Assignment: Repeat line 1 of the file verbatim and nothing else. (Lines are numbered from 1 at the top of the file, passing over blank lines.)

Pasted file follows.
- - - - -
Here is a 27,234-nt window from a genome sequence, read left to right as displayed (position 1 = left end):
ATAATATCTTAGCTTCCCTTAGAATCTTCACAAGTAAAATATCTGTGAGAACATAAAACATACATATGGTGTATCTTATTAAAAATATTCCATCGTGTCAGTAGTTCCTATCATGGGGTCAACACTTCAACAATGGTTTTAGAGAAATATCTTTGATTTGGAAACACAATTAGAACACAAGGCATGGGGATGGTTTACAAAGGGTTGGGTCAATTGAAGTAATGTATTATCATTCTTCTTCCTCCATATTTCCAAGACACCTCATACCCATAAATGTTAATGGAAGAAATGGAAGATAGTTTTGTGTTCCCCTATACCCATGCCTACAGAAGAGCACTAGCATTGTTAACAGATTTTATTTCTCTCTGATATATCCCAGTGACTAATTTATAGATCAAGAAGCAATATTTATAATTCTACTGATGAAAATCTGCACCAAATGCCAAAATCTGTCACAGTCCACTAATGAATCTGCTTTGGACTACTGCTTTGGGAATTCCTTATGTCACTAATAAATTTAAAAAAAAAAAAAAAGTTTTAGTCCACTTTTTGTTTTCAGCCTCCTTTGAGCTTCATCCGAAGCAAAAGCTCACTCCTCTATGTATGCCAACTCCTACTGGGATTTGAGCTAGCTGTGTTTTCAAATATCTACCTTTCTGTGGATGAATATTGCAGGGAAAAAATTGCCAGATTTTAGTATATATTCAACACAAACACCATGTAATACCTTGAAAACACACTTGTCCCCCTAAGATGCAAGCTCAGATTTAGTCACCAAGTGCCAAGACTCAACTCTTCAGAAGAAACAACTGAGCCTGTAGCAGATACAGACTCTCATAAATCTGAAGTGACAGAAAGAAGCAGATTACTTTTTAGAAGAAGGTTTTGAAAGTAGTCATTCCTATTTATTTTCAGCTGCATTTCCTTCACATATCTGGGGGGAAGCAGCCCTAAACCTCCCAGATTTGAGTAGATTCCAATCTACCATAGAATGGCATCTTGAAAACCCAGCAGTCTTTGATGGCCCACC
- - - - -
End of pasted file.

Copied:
Here is a 27,234-nt window from a genome sequence, read left to right as displayed (position 1 = left end):